Cyclist attacked on Gold Coast

Police say the cyclist was hit in the head by an object thrown from a passing vehicle. When the cyclist approached what he believed to be the offending SUV, a passenger jumped out of the car before punching the cyclist and shoving him towards oncoming traffic.

The passenger then allegedly threw the cyclist’s bike at him before stealing his bag. The rider was left with minor injuries.

That shocking incident provided the context for Ann Wason Moore’s column, which was originally published in the Gold Coast Bulletin, also owned by News Corps, under the headline ‘Cyclists deserve safer roads and better protection, not an alleged punch in the head’. 

In the columnist’s defence, the article appears to be a much more nuanced appraisal of the need for safe cycling infrastructure than the inflammatory headline suggests.

Moore starts the article by writing: ‘The cycle of abuse never stops on Gold Coast roads, but our cyclists deserve better protection – not a punch in the head and definitely not to be robbed.’ Hard to argue with that.

However, because both versions of the column appear behind a paywall – and even if you want to subscribe, you must have an Australian postcode (believe me, we’ve tried) – the divisive and misleading headline is unfortunately all that many cyclists and motorists will read.   

22 March 2022, 11:19
Sick of the ‘cycling salsa’? Campaign encourages cyclists to share the awkward places they store their bikes
Clean Cities Campaign - awkward bike storage

The Clean Cities Campaign has launched a new initiative encouraging cyclists to share the weird and wacky places they store their bikes, in a bid to highlight the lack of secure bike hangars in London.

According to a Freedom of Information request, there are currently 60,715 people on a waiting list to hire a bike hangar across London’s 32 boroughs, a figure that has risen by 28 percent in the last six months.

With only 22,592 spaces available, you get the picture.

According to Transport for London’s analysis, more than half of Londoners view the lack of secure bike parking as a key deterrent to cycling in the city.

To highlight this lack of bike parking space the Clean Cities Campaign, a European coalition of organisations aiming to encourage cities to transition to zero-emission mobility, is encouraging cyclists to share images of their creative bike storage facilities on social media with the hashtag #ThisIsAwkward.

So far they’ve received images of bikes stored extremely close to beds (for extra comfort I assume?), precariously hung over a balcony, and even crammed next to a toilet.

The UK’s Head of the Clean Cities Campaign, Oliver Lord, said: “More than 60,000 Londoners are waiting for a bike hangar space - and that is just the people lucky to have the time and energy to put their name forward.

“If councillors want to help Londoners jump on a bike and use their car less then they have to make it as easy as possible. Forcing people to do the ‘cycle salsa’ at home isn’t just an inconvenience, it's utterly unfair given the abundance of space set aside for cars on our streets.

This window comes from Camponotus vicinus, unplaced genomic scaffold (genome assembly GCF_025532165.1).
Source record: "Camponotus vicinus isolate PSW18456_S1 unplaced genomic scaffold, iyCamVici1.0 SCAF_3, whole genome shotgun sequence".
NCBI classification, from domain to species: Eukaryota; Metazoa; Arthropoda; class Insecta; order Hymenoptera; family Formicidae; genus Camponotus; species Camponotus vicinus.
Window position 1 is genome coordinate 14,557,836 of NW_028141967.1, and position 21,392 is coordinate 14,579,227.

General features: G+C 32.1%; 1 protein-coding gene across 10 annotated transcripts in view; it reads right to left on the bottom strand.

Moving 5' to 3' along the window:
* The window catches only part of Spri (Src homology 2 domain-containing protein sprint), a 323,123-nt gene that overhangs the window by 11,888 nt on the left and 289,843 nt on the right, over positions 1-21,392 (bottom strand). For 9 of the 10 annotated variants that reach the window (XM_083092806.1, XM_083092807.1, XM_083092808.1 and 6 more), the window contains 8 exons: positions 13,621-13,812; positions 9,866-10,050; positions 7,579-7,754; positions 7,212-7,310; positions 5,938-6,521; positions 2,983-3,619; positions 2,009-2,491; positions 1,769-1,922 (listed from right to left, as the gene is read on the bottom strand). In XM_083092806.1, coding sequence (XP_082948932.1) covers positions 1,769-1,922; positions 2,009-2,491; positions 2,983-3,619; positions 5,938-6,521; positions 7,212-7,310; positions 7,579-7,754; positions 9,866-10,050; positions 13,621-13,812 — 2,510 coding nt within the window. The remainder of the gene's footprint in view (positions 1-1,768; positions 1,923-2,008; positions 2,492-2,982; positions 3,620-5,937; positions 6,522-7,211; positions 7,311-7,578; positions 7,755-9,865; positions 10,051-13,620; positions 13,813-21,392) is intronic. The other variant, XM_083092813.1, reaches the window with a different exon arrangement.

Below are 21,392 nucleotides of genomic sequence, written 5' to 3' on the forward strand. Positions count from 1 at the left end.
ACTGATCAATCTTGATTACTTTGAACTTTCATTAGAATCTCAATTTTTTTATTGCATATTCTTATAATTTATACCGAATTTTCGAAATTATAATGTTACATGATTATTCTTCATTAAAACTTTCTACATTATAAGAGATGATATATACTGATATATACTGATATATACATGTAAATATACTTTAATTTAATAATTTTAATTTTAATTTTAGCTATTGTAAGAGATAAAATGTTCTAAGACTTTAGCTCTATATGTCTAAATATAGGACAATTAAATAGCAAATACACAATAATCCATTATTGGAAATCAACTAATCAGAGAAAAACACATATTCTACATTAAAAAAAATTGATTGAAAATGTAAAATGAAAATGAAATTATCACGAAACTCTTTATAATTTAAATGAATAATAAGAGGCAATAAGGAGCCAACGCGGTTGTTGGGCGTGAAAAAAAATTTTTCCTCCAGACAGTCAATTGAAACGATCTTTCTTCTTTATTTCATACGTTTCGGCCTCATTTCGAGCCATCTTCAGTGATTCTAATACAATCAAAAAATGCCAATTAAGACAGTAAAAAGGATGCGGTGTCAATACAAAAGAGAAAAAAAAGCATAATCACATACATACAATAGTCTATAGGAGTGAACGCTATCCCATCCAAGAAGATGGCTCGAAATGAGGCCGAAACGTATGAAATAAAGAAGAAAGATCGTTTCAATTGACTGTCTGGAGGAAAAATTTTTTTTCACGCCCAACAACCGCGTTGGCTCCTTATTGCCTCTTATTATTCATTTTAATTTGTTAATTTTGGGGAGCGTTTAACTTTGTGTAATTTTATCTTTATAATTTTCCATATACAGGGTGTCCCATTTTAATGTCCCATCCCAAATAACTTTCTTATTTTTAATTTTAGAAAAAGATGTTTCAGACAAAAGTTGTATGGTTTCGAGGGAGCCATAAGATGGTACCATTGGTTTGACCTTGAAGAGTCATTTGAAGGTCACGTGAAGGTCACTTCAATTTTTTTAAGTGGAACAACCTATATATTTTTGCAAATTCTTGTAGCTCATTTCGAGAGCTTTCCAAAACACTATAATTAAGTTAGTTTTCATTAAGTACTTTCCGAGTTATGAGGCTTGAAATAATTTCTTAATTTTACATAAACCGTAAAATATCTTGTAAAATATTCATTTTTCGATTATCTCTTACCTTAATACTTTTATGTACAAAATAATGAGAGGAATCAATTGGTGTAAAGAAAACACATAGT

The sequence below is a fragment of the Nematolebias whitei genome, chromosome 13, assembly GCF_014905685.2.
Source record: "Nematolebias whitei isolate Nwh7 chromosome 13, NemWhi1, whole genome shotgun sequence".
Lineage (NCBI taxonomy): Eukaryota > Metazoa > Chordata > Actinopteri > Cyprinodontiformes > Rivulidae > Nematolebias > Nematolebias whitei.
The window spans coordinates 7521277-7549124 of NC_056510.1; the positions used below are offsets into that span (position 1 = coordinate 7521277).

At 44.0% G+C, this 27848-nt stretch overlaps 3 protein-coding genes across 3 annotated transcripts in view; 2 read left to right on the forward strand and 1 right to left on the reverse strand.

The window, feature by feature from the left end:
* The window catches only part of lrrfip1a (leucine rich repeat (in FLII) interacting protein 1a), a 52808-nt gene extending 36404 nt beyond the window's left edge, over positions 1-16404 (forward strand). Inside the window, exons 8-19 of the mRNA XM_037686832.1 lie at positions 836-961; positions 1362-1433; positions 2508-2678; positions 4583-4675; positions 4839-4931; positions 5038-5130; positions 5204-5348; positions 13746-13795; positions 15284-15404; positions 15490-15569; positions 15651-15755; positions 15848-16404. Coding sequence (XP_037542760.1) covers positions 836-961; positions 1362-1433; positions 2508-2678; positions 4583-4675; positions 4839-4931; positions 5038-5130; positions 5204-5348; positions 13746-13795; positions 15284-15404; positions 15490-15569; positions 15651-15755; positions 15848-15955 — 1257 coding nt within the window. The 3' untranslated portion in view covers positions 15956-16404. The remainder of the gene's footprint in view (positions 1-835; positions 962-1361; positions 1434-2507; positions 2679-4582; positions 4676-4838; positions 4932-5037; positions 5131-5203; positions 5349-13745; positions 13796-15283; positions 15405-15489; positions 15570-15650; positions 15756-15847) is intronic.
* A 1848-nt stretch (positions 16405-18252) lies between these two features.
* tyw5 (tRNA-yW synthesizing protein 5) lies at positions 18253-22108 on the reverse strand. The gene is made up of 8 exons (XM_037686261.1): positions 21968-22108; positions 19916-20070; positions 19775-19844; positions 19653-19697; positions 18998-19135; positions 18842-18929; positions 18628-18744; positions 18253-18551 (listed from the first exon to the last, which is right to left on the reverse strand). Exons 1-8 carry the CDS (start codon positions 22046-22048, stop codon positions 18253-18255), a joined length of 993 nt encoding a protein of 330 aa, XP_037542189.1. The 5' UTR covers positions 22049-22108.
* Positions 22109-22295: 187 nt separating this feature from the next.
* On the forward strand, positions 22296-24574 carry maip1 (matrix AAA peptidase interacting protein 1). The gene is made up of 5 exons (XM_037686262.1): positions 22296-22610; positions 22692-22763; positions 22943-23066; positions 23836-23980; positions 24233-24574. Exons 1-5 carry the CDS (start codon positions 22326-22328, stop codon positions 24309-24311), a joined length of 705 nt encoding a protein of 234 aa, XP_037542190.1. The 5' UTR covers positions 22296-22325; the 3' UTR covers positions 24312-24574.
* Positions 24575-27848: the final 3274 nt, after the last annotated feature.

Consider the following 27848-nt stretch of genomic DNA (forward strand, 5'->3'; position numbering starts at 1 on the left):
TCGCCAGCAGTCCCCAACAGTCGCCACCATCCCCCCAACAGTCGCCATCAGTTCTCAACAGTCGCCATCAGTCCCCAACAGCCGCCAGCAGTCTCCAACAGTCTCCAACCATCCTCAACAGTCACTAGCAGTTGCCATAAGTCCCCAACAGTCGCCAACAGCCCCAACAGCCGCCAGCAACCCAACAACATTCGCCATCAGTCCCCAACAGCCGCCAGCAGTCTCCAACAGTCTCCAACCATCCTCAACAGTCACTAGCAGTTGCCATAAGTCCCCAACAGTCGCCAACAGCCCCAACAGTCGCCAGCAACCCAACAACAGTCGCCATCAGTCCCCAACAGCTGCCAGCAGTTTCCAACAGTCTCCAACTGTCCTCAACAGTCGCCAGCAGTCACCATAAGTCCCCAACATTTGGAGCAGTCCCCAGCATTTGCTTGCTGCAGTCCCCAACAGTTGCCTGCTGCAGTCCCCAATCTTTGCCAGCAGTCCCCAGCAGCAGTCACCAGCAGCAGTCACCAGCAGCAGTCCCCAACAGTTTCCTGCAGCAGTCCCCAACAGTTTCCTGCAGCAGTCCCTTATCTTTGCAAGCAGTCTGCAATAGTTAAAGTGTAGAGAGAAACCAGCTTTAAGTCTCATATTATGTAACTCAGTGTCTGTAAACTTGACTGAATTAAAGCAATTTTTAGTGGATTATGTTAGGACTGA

“By not delivering the secure bike parking we need, London’s councillors are failing residents who want to do the right thing and neglecting their duties to reduce air pollution, tackle the climate crisis and help prevent the 400 bike thefts that occur every week.”

So, who stores their bike in the most awkward – or more to the point, funny – place? Let us know in the comments!

22 March 2022, 09:51
Design the USA’s new cycling jersey – and receive one free kit for your trouble

As far as botched social media campaigns go, this is right up there.

Last night USA Cycling announced that it was giving ambitious bike-loving creatives the opportunity to design the country’s new member kit for 2022.

Sounds pretty cool, right? That’s until you see USA Cycling’s proposed compensation for the time, effort and skills of the successful designer – one, yes one, free kit. The kit that they designed… They get one of those. Yep.

Understandably, social media was not happy with this, and told USA Cycling so:

 Let’s just say, the ratios weren’t great (that’s how the kids speak nowadays, isn’t it?).

Faced with the first stirrings of a public backlash, USA Cycling swiftly prevented anyone else from replying to the tweet, while an Instagram post was also quickly deleted.

That hasn’t stopped people from criticising the governing body in the quote tweets, creatively using the kit design template to condemn USA Cycling’s apparently lax attitude towards labour rights:

Some took the opportunity to criticise the body’s reaction to anti-trans activists protesting at the national cyclocross championships in December: 

 While others just had a bit of fun with it:

I reckon Dave Zabriskie might be up for wearing that one… 

Ryan joined road.cc as a news writer in December 2021. He has written about cycling and some ball-centric sports for various websites, newspapers, magazines and radio. Before returning to writing about cycling full-time, he completed a PhD in History and published a book and numerous academic articles on religion and politics in Victorian Britain and Ireland (though he remained committed to boring his university colleagues and students with endless cycling trivia). He can be found riding his bike very slowly through the Dromara Hills of Co. Down.

Latest Comments